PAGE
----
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-rw-r--r-- | Ethernet | 107 | ||||

-rw-r--r-- | math/algebra | 71 | ||||

-rw-r--r-- | math/books to read | 33 | ||||

-rw-r--r-- | math/good books | 5 | ||||

-rw-r--r-- | math/integers | 5 | ||||

-rw-r--r-- | math/logic | 18 | ||||

-rw-r--r-- | math/numbers | 54 | ||||

-rw-r--r-- | math/sets | 45 | ||||

-rw-r--r-- | sheets/rst (renamed from restructured text cheatsheet) | 0 |

9 files changed, 329 insertions, 9 deletions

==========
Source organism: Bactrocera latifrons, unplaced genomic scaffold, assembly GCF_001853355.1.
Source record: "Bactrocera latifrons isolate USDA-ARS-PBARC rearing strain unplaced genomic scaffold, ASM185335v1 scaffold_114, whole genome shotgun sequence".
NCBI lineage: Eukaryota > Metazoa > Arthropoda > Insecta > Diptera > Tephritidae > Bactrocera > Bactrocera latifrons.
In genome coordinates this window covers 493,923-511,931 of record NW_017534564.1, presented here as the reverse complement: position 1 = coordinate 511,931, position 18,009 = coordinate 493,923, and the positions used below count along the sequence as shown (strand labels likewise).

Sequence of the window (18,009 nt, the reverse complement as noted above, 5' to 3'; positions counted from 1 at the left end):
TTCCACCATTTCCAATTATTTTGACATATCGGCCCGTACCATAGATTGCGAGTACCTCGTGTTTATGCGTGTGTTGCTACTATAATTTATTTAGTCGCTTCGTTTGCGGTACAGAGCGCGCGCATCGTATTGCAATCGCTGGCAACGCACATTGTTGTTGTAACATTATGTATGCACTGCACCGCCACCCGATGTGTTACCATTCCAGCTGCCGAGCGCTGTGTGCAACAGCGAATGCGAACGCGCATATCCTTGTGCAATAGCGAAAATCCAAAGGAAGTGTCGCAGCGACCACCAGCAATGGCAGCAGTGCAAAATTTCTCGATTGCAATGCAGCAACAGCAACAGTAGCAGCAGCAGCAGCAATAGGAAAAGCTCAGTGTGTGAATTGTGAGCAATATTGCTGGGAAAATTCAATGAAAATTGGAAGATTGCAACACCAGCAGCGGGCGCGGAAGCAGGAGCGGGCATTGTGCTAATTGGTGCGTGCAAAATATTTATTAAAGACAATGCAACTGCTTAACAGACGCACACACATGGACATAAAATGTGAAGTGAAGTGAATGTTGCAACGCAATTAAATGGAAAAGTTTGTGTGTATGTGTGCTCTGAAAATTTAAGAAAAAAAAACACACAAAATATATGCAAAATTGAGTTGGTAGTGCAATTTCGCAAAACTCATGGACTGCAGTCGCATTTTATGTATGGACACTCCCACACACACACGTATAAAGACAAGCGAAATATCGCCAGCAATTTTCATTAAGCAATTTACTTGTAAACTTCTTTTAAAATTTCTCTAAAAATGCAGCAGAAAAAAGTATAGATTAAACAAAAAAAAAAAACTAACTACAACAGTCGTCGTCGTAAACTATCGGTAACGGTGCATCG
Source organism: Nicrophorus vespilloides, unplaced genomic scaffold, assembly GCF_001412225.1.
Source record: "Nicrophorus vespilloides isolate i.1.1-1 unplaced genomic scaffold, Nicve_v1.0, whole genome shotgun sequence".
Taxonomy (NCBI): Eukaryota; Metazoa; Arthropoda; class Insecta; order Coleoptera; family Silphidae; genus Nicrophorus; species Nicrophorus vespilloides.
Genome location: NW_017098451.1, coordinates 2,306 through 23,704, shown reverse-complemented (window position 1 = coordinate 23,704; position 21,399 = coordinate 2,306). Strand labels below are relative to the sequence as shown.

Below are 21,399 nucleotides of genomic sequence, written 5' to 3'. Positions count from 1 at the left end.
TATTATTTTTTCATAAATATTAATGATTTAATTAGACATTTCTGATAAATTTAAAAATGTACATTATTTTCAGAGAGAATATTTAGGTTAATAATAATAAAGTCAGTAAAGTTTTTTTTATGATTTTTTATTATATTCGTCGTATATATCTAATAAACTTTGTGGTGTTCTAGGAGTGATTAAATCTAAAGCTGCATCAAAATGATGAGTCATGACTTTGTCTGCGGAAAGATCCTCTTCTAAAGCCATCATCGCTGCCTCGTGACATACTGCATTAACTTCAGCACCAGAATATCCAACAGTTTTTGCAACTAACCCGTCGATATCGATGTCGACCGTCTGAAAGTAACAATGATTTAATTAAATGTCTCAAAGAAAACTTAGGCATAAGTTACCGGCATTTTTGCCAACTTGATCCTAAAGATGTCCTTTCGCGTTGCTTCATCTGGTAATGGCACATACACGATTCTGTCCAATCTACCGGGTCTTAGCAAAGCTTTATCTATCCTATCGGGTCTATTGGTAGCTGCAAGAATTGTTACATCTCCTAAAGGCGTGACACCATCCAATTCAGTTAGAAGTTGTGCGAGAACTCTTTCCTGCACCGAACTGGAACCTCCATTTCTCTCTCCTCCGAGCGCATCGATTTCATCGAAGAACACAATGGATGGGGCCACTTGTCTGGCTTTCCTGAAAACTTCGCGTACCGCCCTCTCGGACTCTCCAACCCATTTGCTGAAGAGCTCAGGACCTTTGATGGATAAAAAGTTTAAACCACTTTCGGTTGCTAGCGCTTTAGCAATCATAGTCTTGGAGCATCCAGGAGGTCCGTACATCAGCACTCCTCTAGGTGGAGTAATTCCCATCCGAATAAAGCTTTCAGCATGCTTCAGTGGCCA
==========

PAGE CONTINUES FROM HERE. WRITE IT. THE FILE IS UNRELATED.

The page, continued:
@@ -1,14 +1,15 @@ ======== Ethernet ======== +:Author: Bryan Newbold <bnewbold@mit.edu> -.. warning:: Under progress! +.. contents:: History ======= -Bob Metcalfe first described the ethernet system in a memo while working at -the Xerox Palo Alto Research Center in 1973 ([oreilly]_). It was based on -the earlier *Aloha* system developed by Norman Abramson at the University of +Bob Metcalfe first described the ethernet system in a memo while working at the +Xerox Palo Alto Research Center in 1973 ([oreilly]_). It was based on the +earlier *Aloha* system developed by Norman Abramson at the University of Hawaii. *Aloha* was a radio network for inter-island communications. Structure @@ -34,16 +35,114 @@ Checksum 32 The preamble originally served as a "warm up" period for hardware to stabilize and prepare for the rest of the frame. + The last 8 bits are the preamble are a particular "start frame delimiter" + pattern to help hardware notice the beginning of signal transmission. + .. topic:: Source and Destination addresses Manufacturers are given a 24 bit id (first half), and are expected to ensure the uniqueness of the second half of each device's address. + If the first bit of the destination is high (1), the destination is + multicast; if low (0), then unicast. Under IEEE, if the second bit is high, + global administration rules should be followed, and if low, local + administration rules should be followed. + The IEEE-SA (Standards Association) delegates addresses. .. topic:: Checksum The checksum (or Frame Check Sequence) is a Cyclic Redundancy Checksum. +Inter-Frame Gap +~~~~~~~~~~~~~~~~~ +The Inter-Frame Gap (IFG) is a pause in between signal frames; it is 96 +bit-times long. + +.. _collision: + +Collisions +============= +Collision management is the heart of Ethernet; a collision occurs when two +devices try to transmit at the same time and their signals overlap and the +transmission is unreadable. This problem is made worse the further apart +stations are because it takes longer for signal fronts to propagate, so there +is a longer overlap period when the first device has started transmitting but +the second hasn't noticed and may start transmitting on its own. The network +size (in distance, not nodes) is determined by the maximum collision period +(also called slot time). This period is 512 bit-times, so usually the faster a +network is, the smaller it should be (in distance); at gigabit speeds the +slot is expanded, see Speeds_. + +Under Ethernet, if any device detects a collision, it sends out a 32 bit +"collision enforcement jam signal" to ensure that all devices notice the +collision. Then each device that wishes to transmit waits a random amount of +bit-times r before transmitting again. If there is another collision, a new +r is randomly chosen with a larger maximum; up to 15 retries are allowed before +the devices will give up and drop the frame. The constraints for the random +backoff time r are `$0\leq r \leq 2^k$`:latex:, where r is in bit times and +k is the number of retry attempts up to 10 (for 11th to 15th retries, use +k=10). + +Speeds +========= +At 10mb, bit time is 100ns (nano-seconds); at 100mb, 10ns; at 1gb, 1ns. + +At gigabit speeds, the slot time would limit network size to 20 meters, so +it gets padded with a null "carrier extension" signal to 4096 bits (512 bytes). +On high speed half-duplex gigabit links (which are rare!), frame bursting is +a technique to allow several small data frames to be transmitted at the same +time: one frame is sent regularly to capture the channel, then up to 65536 +bit times of short non-carrier extended (only IFG) frames are sent, then +a single last regular frame is sent. + +Phrases +========= + +Auto-negotiation + Optional protocol for direct links (eg, from switch to switch) to + determine network speed. Can be reinitiated by dropping and restarting + the link. + +802.1 + IEEE working group for higher level networking. + +802.2 + IEEE working group for "logical link control" (LLC), which is related + to the type/length frame field. + +802.3 + For _`CSMA/CD` LANs + +802.5 + For Token Ring LANs + +CSMA/CD Protocol + Stands for Carrier Sense Multiple Access/Collision Detect. The two main + implementations are DIX (DEC-Intel-Xerox) and IEEE. (Can't remember how + this works...) + +VLAN + Optional 4-byte field in between "source" and "type" fields. The first + two bytes are a valid type field; this increases the max length to + 1522 bits. Only used by switches. + +Channel Capture + This phenomena is a result of _collision management. After a few + sequential collisions, the device that ultimately transmits first gets + its backoff reset to zero, while all other devices retain a high backoff; + this means the first device is much much more likely to retransmit again + faster than any of the others, and if it has a lot of frames to send it + will dominate the carrier until it is done transmitting. + +Jabber + When a broken station/device keeps a carrier open and prevents other + transmissions. + +PAUSE + A PAUSE frame is a MAC control (higher level, type 0x8808) frame which + causes switches to stop for up to 65536 slot times to allow a switch or + station to clear its buffers. + .. [oreilly] `Ethernet: The Definitive Guide`:title:, by Charles Spurgeon. O'Reilly, 2000 diff --git a/math/algebra b/math/algebra new file mode 100644 index 0000000..b337a2e --- /dev/null +++ b/math/algebra @@ -0,0 +1,71 @@ +==================== +Algebra +==================== + +.. note:: Most of the definitions and notation in the section are based on [rudin]_ or [meserve]_ + +.. list-table:: Closure of binary operators on given sets of numbers + * Operation + - :latex:`$+$` + - :latex:`$\times$` + - :latex:`$-$` + - :latex:`$\divide$` + - :latex:`$^$` + - :latex:`$\sqrt{\text{ }}$` + * Positive Integers + - Y + - Y + - N + - N + - Y + - N + * Positive rationals + - Y + - Y + - N + - Y + - Y + - N + * Rationals (and zero) + - Y + - Y + - Y + - Y + - Y + - N + * Reals wrt positive integers + - Y + - Y + - Y + - Y + - Y + - Y + * Complex numbers + - Y + - Y + - Y + - Y + - Y + - Y + +Definitions +============= + +*involution* + to raise a number to a given power + +*evolution* + to take a given root of a number + +*associative* + :latex:`$(a+b)+c=a+(b+c)$` + +*comutative* + :latex:`$a+b=b+c$` + +*distributive* + :latex:`$(a+b)c=ac+bc$` + +.. [rudin] `Principles of Mathematical Analysis (3rd ed)`:title:, by Walter Rudin. McGraw-Hill, 1976 + +.. [meserve] `Fundamental Concepts of Algebra`:title:, by Bruce Meserve. diff --git a/math/books to read b/math/books to read new file mode 100644 index 0000000..ba75d8e --- /dev/null +++ b/math/books to read @@ -0,0 +1,33 @@ +=============================================== +Math books that look interesting +=============================================== + +`On formally undecidable propositions of Principa Mathematica and related systems`:title:, by Kurt Godel. + +`Computability and Unsolvability`:title:, by Martin Davis. + +`Mathematical Foundations of Information Theory`:title:, by A.I. Khinchin. + +`Calculus of Variations with Applications to Physics and Engineering`:title:, by Robert Weinstock. + +`Relativity, Thermodynamics, and Cosmology`:title:, by Richard Tolman. + +`Mathematics Applied to Continuum Mechanics`:title:, by Lee Segel. + +`Optimization Theory and Applications`:title:, by Donald Pierre. + +`The Variational Principles of Mechanics`:title:, by Cornelius Lanczos. + +`Tensor Analysis for Physicists`:title:, by J.A. Schonten. + +`Investigations on the Theory of Brownian Movement`:title:, by Albert Einstein. + +`Great Experiments in Physics`:title:, ed. by ???. + +`Curvature and Homology`:title:, by Samuel Goldberd. + +`The Philosophy of Mathematics`:title:, by Stephan Korner. + +`The Various and Ingenious Machines of Agostino Ramelli`:title:, by A. Ramelli (!). + +`Experiments in Topology`:title:, by Stephan Barr. diff --git a/math/good books b/math/good books new file mode 100644 index 0000000..bc3efe5 --- /dev/null +++ b/math/good books @@ -0,0 +1,5 @@ +========================================== +Recommended Math Reading +========================================== + +BLANK diff --git a/math/integers b/math/integers new file mode 100644 index 0000000..b946ce8 --- /dev/null +++ b/math/integers @@ -0,0 +1,5 @@ +==================== +Integers +==================== + +definition via Peano's Postulates: meserev 1-4 diff --git a/math/logic b/math/logic new file mode 100644 index 0000000..65ceba9 --- /dev/null +++ b/math/logic @@ -0,0 +1,18 @@ +======================= +Mathematical Logic +======================= + +.. note:: + Incomplete; in progress + +definition of induction: meserev 1-4 + +Proofs +=========== + +Indirect Proof: "reductio ad absurdum" + Show a paradox or impossibility in all cases by assuming the proposition + is false; then the proposition is true. + +Proof by elimination + Propose a complete set of propositions and remove all but one. diff --git a/math/numbers b/math/numbers new file mode 100644 index 0000000..541d174 --- /dev/null +++ b/math/numbers @@ -0,0 +1,54 @@ +======================== +Numbers +======================== + +.. note:: + incomplete + +.. note:: + Most of the definitions and notation in the section are based on [rudin]_ or [meserve]_ + +.. contents:: + +*incommensurable* + objects are incommensurable when their ratio isn't rational + +Real Numbers +================== +The *real numbers* are defined via Dedakind cuts in [rudin]_, or [meserve]_ +(1-12). + +Complex Numbers +================== +The *complex numbers* are constructed as an ordered pair of real numbers. + +Algebraic and Transendental Numbers +=============================================== +*Algebraic numbers* are solutions of polynomials, such as x in +:latex:`$a_0 x^n + a_1 x^{n-1} + a_2 x^{n-2} + ... a_n = 0$`, where all a are +real numbers. *Transcendental numbers* are not solutions to any such +polynomials. + +All real numbers are either algebraic or transcendental. + +Some algebraic numbers aren't real (such as :latex:`$i = \sqrt{-1}$`). They +can be rational or irrational. All transcendental numbers are irrational; +some are not real. + +Exersize: is the square root of 5 algebraic or transcendental? + +e +======== +:latex:`$e = \lim_{x \rightarrow 0} (1+x)^{\frac{1}{x}}$` + +Infinities +================== +*aleph-zero* (:latex:`$\aleph_0$`) is the countably infinite set. + +Positive integers, integers, and rational numbers are all countably infinite. + +It is unproven that the real numbers are *aleph-one* (:latex:`$\aleph_1$`). + +.. [rudin] `Principles of Mathematical Analysis (3rd ed)`:title:, by Walter Rudin. McGraw-Hill, 1976 + +.. [meserve] `Fundamental Concepts of Algebra`:title:, by Bruce Meserve. @@ -2,11 +2,46 @@ Sets ==================== -.. warning:: Under progress! +.. note:: Most of the definitions and notation in the section are based on [rudin]_ or [meserve]_ -.. note:: Most of the definitions and notation in the section are based on [rudin]_ +Basics +============= +If every element :latex:`$a \in A$` is also :latex:`$a \in B$`, then we call +A a *subset* of B and write :latex:`$A \subset B$`. If there are elements of B +which are not elements of A, then we call A a *proper subset* of B. -If :latex:`$A \supset B$` and :latex:`$B \supset A$` we write :latex:`$A = B$`; otherwise :latex:`$A \neq B$`. +If :latex:`$A \supset B$` and :latex:`$B \supset A$` we write :latex:`$A = B$`; +otherwise :latex:`$A \neq B$`. -.. [rudin] `Principles of Mathematical Analysis (3rd ed)`:title:, by Walter Rudin. - McGraw-Hill, 1976 +The null or empty set, which has no elements, is a subset of all others. + +A relation on a space of sets S is something that can be definted as either +true or false (holding or not holding) for any binary pair in S. + +Binary Operators +================== +Binary operators defined on a set apply to any two elements of that set; order +may or may not be important. A set is *closed* with regards to a binary +operator if it contains the result of the binary operator. A set is *uniquely +defined* with regards to a binary operator if the result of the operator on two +elements of the set is unique from the results from all other pairs of +elements. + +Some equivalence relations are +:latex:`$\identity$` (NOTE: = with three lines) (*identity*); +:latex:`$\congruence$` (NOTE: = with tilde on top) (*congruence*; eg of +geometric figures); and +:latex:`$~$` (NOTE: tilde) (*similarity*; eg of geometric figures). + +Some properties of equivalence relations are + +*reflexive* + if :latex:`$a=a$` is true for all a +*symetric* + if :latex:`$a=b$` implies :latex:`$b=a$` +*transitive* + if :latex:`$a=b$` and :latex:`$b=c$` implies :latex:`$a=c$` + +.. [rudin] `Principles of Mathematical Analysis (3rd ed)`:title:, by Walter Rudin. McGraw-Hill, 1976 + +.. [meserve] `Fundamental Concepts of Algebra`:title:, by Bruce Meserve. diff --git a/restructured text cheatsheet b/sheets/rst index e105cba..e105cba 100644 --- a/restructured text cheatsheet +++ b/sheets/rst |